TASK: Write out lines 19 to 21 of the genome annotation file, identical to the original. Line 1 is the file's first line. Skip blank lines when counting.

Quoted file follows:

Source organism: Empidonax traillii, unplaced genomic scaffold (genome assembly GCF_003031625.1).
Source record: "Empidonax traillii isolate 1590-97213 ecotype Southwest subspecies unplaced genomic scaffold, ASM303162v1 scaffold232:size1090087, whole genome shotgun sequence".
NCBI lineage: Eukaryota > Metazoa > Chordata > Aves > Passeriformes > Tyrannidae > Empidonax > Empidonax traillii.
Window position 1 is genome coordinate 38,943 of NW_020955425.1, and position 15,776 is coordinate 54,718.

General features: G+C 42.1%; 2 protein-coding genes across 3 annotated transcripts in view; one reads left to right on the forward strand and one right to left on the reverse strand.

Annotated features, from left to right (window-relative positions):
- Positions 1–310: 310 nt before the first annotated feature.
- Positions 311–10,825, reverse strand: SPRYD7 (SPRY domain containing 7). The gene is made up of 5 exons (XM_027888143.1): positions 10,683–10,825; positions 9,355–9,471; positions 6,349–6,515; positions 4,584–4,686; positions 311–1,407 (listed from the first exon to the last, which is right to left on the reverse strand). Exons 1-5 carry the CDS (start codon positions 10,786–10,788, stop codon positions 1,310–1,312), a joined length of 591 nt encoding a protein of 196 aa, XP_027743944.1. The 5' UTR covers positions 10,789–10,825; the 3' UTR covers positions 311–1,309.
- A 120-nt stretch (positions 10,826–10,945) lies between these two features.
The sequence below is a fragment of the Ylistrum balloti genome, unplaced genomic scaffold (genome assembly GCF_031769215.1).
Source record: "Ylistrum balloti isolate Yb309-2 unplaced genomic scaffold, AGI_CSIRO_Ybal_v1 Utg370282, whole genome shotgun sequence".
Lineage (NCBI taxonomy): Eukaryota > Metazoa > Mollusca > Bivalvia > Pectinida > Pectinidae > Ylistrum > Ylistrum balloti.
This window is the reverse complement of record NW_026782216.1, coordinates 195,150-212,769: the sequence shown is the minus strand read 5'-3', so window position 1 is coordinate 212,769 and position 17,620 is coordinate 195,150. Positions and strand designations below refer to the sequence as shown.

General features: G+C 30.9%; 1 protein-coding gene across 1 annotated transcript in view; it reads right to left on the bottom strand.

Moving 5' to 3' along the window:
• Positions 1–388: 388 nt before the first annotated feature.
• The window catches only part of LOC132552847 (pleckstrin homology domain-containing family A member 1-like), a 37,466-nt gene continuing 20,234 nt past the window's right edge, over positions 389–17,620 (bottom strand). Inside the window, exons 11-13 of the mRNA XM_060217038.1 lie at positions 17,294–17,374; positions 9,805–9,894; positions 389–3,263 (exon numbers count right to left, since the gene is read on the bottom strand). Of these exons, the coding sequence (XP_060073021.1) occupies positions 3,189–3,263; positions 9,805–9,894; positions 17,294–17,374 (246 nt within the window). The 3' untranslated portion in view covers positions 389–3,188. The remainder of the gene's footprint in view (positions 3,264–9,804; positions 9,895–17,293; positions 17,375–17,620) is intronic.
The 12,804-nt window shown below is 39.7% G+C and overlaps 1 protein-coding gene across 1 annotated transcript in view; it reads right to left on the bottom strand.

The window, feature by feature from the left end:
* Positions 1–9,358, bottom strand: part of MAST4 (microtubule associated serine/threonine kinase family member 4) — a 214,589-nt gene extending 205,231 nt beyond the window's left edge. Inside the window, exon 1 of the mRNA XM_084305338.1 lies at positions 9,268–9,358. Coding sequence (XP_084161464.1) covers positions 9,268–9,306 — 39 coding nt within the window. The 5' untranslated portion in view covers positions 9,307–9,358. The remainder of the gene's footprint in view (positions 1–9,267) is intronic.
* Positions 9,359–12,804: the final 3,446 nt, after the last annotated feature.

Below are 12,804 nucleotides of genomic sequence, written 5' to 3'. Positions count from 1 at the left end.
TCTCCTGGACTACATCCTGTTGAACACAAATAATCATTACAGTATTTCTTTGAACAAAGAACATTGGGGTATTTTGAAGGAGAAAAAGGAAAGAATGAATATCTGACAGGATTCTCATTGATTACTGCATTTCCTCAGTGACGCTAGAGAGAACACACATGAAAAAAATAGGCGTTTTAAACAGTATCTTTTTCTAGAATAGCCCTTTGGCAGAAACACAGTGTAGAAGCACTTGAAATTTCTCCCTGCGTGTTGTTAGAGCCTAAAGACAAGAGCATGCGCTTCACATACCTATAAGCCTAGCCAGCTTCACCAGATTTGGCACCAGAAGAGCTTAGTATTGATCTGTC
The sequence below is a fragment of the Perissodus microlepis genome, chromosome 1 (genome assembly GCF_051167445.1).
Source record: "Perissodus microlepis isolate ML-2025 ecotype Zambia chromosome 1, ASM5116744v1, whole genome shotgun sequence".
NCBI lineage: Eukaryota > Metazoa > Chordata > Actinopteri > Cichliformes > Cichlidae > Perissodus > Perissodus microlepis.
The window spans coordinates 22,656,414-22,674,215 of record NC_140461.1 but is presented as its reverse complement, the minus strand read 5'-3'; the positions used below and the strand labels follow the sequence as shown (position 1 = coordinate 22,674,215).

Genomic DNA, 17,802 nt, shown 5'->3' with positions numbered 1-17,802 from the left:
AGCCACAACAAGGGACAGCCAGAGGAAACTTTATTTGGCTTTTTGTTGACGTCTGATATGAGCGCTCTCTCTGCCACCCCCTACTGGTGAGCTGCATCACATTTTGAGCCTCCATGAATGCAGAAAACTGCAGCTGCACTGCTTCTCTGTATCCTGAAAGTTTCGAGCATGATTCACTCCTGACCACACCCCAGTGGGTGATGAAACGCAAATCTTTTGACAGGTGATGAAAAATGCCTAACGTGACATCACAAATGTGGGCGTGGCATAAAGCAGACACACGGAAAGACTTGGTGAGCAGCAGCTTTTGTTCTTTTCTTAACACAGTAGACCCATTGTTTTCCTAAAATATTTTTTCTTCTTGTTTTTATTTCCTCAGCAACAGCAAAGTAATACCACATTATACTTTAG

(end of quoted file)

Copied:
The window, feature by feature from the left end:
* Positions 1–9,358, bottom strand: part of MAST4 (microtubule associated serine/threonine kinase family member 4) — a 214,589-nt gene extending 205,231 nt beyond the window's left edge. Inside the window, exon 1 of the mRNA XM_084305338.1 lies at positions 9,268–9,358. Coding sequence (XP_084161464.1) covers positions 9,268–9,306 — 39 coding nt within the window. The 5' untranslated portion in view covers positions 9,307–9,358. The remainder of the gene's footprint in view (positions 1–9,267) is intronic.
* Positions 9,359–12,804: the final 3,446 nt, after the last annotated feature.